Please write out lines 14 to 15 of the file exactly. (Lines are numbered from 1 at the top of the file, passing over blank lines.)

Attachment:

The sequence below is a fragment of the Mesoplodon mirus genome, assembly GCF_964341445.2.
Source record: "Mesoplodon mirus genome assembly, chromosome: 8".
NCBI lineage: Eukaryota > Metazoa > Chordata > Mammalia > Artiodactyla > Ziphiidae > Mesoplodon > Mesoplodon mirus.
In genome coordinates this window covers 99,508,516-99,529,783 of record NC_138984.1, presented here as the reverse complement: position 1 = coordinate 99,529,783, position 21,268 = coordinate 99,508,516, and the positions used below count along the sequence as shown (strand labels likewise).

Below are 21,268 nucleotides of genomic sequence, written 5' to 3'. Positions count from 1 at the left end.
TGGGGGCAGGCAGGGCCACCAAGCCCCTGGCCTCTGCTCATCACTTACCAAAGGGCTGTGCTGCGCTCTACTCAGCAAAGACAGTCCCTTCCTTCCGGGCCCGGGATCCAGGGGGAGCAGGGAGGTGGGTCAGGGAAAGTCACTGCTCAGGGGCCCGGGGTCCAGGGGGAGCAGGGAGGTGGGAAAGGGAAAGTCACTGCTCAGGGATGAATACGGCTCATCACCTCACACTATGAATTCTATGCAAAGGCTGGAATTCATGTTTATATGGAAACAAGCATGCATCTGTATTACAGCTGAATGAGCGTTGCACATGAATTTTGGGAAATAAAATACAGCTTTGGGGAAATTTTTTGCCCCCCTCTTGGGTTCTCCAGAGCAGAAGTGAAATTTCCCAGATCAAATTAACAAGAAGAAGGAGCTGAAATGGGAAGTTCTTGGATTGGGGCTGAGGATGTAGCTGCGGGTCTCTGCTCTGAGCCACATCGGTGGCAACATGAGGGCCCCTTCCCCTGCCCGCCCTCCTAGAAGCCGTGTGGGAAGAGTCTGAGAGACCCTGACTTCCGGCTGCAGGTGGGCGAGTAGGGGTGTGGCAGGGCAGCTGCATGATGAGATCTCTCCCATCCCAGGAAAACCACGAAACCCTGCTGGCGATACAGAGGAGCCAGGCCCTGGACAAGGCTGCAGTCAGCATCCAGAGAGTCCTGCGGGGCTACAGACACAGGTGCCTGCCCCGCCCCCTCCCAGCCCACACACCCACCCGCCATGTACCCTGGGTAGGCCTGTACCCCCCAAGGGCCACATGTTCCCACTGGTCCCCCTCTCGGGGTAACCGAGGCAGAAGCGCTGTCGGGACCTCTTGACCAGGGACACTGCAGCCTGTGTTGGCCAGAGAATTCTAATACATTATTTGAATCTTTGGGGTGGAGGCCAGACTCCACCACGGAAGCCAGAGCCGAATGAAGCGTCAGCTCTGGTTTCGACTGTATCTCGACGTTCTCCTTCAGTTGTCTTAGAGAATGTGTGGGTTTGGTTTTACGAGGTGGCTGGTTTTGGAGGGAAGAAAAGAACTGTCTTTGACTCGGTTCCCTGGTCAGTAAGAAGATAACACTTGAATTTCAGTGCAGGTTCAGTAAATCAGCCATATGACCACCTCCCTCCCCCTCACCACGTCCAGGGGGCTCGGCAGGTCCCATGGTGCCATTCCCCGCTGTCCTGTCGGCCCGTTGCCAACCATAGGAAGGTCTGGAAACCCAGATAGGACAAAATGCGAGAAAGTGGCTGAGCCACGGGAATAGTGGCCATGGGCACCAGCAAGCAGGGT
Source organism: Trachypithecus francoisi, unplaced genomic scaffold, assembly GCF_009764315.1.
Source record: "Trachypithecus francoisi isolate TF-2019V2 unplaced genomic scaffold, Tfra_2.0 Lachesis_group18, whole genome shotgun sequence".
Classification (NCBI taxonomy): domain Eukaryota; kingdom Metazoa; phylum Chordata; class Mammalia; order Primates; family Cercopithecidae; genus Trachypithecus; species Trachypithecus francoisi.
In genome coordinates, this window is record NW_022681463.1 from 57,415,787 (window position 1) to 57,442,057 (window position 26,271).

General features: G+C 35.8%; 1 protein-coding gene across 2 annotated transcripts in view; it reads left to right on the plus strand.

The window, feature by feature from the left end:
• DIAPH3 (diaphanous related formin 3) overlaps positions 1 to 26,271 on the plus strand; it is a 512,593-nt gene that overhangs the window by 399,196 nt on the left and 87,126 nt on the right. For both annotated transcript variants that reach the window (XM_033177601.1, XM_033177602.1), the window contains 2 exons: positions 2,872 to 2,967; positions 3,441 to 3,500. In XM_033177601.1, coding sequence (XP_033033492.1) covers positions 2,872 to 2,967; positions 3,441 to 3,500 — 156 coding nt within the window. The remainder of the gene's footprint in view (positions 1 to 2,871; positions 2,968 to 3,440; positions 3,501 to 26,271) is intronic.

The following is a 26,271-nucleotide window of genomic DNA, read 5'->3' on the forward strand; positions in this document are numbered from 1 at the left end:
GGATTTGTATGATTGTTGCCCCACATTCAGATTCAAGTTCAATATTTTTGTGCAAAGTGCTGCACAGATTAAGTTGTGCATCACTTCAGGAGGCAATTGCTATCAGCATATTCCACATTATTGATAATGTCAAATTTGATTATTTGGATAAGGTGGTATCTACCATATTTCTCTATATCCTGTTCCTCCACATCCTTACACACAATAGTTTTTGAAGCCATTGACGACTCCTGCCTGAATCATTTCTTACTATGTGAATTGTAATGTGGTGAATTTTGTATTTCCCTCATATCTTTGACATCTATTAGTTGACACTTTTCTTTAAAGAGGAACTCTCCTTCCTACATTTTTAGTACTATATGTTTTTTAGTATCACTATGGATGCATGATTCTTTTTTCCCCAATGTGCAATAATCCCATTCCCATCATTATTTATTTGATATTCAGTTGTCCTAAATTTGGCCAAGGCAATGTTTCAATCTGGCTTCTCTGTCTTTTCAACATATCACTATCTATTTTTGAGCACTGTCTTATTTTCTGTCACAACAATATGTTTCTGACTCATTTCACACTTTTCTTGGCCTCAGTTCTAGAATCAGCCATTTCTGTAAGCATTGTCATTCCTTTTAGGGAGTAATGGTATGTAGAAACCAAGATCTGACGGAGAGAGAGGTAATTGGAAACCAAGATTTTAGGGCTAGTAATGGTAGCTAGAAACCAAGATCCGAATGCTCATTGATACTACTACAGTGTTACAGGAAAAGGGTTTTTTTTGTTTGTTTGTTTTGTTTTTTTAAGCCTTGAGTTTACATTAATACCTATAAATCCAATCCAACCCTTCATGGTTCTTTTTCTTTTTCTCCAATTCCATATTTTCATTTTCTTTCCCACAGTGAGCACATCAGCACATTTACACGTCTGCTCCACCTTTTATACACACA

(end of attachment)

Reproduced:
The following is a 26,271-nucleotide window of genomic DNA, read 5'->3' on the forward strand; positions in this document are numbered from 1 at the left end:
GGATTTGTATGATTGTTGCCCCACATTCAGATTCAAGTTCAATATTTTTGTGCAAAGTGCTGCACAGATTAAGTTGTGCATCACTTCAGGAGGCAATTGCTATCAGCATATTCCACATTATTGATAATGTCAAATTTGATTATTTGGATAAGGTGGTATCTACCATATTTCTCTATATCCTGTTCCTCCACATCCTTACACACAATAGTTTTTGAAGCCATTGACGACTCCTGCCTGAATCATTTCTTACTATGTGAATTGTAATGTGGTGAATTTTGTATTTCCCTCATATCTTTGACATCTATTAGTTGACACTTTTCTTTAAAGAGGAACTCTCCTTCCTACATTTTTAGTACTATATGTTTTTTAGTATCACTATGGATGCATGATTCTTTTTTCCCCAATGTGCAATAATCCCATTCCCATCATTATTTATTTGATATTCAGTTGTCCTAAATTTGGCCAAGGCAATGTTTCAATCTGGCTTCTCTGTCTTTTCAACATATCACTATCTATTTTTGAGCACTGTCTTATTTTCTGTCACAACAATATGTTTCTGACTCATTTCACACTTTTCTTGGCCTCAGTTCTAGAATCAGCCATTTCTGTAAGCATTGTCATTCCTTTTAGGGAGTAATGGTATGTAGAAACCAAGATCTGACGGAGAGAGAGGTAATTGGAAACCAAGATTTTAGGGCTAGTAATGGTAGCTAGAAACCAAGATCCGAATGCTCATTGATACTACTACAGTGTTACAGGAAAAGGGTTTTTTTTGTTTGTTTGTTTTGTTTTTTTAAGCCTTGAGTTTACATTAATACCTATAAATCCAATCCAACCCTTCATGGTTCTTTTTCTTTTTCTCCAATTCCATATTTTCATTTTCTTTCCCACAGTGAGCACATCAGCACATTTACACGTCTGCTCCACCTTTTATACACACA